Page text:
John Hoag thought he had dodged the botched initial public offering of Facebook stock when he canceled his order last week for 100 of the company’s shares. This week, Mr. Hoag, 63, a property manager in Tennessee, learned from his Scottrade broker that he was being charged $3,805 for the shares anyway, plus a commission fee.
When he made a complaint, he was told by e-mail that he would have to go through the compliance office, which typically takes seven to 10 days to respond. These are the days of the runaround for thousands of ordinary investors who were snagged when the much ballyhooed initial offering had problems on Friday.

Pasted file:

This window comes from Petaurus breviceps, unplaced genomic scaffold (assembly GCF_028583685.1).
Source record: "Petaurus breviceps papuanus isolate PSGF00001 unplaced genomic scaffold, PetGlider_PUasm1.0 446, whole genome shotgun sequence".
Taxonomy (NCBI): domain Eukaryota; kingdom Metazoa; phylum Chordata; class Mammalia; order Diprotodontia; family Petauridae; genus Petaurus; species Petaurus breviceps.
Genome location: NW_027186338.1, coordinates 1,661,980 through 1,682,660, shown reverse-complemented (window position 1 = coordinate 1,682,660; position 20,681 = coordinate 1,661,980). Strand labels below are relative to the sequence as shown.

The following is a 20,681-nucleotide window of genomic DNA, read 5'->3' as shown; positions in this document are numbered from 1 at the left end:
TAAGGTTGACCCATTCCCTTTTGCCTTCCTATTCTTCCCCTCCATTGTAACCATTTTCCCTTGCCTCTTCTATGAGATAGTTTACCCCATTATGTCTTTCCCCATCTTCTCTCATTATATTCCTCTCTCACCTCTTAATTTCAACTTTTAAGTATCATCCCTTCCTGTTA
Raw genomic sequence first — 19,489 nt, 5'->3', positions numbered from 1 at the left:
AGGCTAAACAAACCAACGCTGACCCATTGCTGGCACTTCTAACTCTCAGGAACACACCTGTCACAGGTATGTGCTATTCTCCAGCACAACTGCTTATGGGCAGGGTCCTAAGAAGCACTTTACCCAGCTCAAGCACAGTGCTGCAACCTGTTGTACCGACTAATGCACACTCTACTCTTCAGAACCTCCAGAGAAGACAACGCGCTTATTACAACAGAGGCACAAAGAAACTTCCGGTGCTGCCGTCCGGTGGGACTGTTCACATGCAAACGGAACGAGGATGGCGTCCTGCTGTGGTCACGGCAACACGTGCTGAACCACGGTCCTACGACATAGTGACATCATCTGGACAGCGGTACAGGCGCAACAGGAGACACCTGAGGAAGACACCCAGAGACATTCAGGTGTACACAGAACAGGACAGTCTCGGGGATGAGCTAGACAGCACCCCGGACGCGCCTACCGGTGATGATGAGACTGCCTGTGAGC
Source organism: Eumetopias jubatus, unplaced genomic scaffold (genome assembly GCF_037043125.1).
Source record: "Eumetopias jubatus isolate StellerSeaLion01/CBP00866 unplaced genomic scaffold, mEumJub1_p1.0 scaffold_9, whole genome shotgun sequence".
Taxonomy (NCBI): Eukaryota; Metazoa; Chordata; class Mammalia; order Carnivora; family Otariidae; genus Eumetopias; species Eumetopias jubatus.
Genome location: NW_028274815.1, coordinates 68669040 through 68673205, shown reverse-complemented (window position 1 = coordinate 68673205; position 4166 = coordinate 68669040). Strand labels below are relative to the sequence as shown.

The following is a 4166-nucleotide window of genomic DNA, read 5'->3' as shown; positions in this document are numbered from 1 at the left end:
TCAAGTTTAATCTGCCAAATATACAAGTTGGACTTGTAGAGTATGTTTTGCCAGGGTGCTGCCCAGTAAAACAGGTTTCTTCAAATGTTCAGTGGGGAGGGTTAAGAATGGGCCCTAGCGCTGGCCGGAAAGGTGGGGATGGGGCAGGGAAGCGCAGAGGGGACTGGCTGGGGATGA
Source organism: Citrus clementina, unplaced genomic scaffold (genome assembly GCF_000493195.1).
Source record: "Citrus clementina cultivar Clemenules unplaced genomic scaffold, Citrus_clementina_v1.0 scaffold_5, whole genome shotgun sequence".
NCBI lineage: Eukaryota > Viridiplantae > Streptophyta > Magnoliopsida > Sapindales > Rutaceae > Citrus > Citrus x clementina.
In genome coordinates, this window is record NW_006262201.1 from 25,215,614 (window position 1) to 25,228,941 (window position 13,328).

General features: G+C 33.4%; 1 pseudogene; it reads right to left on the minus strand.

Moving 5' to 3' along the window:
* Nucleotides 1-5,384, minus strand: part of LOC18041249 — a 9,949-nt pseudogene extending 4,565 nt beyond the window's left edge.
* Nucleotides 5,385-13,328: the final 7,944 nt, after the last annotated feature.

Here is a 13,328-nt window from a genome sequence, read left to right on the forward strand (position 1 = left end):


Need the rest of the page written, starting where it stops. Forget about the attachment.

By Nasdaq’s own admission, 30 million Facebook shares were executed improperly because of technical flaws on the exchange, the largest such problem the exchange has experienced. On a normal day, most of the trading would be done by big financial institutions and trading firms, but on Friday an unusually large proportion of the trading was done by ordinary investors, hungry for riches from the biggest Internet initial offering ever, through brokers like Scottrade, Charles Schwab and Fidelity.
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